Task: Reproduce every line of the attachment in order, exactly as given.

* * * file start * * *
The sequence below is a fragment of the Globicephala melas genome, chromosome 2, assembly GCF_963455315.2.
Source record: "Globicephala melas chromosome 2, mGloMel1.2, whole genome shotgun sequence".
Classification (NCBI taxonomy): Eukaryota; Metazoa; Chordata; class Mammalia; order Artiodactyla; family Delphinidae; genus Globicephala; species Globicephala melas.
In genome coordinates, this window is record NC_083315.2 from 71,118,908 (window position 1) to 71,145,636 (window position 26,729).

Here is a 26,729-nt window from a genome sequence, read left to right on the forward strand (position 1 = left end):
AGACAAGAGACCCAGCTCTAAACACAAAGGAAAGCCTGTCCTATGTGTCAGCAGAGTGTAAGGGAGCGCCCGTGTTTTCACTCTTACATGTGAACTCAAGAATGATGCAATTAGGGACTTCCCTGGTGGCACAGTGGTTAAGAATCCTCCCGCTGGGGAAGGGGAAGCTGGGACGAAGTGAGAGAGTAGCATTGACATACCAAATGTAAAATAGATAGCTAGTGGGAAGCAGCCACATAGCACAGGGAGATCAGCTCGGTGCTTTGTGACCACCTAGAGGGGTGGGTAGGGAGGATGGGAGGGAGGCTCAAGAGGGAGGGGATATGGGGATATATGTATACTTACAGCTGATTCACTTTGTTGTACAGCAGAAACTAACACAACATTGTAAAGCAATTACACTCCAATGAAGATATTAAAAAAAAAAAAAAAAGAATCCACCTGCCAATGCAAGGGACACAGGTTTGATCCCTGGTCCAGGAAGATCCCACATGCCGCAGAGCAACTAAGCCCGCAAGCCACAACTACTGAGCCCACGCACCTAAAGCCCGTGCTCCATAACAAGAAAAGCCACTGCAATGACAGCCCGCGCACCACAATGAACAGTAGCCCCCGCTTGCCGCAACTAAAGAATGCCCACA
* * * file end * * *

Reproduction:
The sequence below is a fragment of the Globicephala melas genome, chromosome 2, assembly GCF_963455315.2.
Source record: "Globicephala melas chromosome 2, mGloMel1.2, whole genome shotgun sequence".
Classification (NCBI taxonomy): Eukaryota; Metazoa; Chordata; class Mammalia; order Artiodactyla; family Delphinidae; genus Globicephala; species Globicephala melas.
In genome coordinates, this window is record NC_083315.2 from 71,118,908 (window position 1) to 71,145,636 (window position 26,729).

Here is a 26,729-nt window from a genome sequence, read left to right on the forward strand (position 1 = left end):
AGACAAGAGACCCAGCTCTAAACACAAAGGAAAGCCTGTCCTATGTGTCAGCAGAGTGTAAGGGAGCGCCCGTGTTTTCACTCTTACATGTGAACTCAAGAATGATGCAATTAGGGACTTCCCTGGTGGCACAGTGGTTAAGAATCCTCCCGCTGGGGAAGGGGAAGCTGGGACGAAGTGAGAGAGTAGCATTGACATACCAAATGTAAAATAGATAGCTAGTGGGAAGCAGCCACATAGCACAGGGAGATCAGCTCGGTGCTTTGTGACCACCTAGAGGGGTGGGTAGGGAGGATGGGAGGGAGGCTCAAGAGGGAGGGGATATGGGGATATATGTATACTTACAGCTGATTCACTTTGTTGTACAGCAGAAACTAACACAACATTGTAAAGCAATTACACTCCAATGAAGATATTAAAAAAAAAAAAAAAAGAATCCACCTGCCAATGCAAGGGACACAGGTTTGATCCCTGGTCCAGGAAGATCCCACATGCCGCAGAGCAACTAAGCCCGCAAGCCACAACTACTGAGCCCACGCACCTAAAGCCCGTGCTCCATAACAAGAAAAGCCACTGCAATGACAGCCCGCGCACCACAATGAACAGTAGCCCCCGCTTGCCGCAACTAAAGAATGCCCACA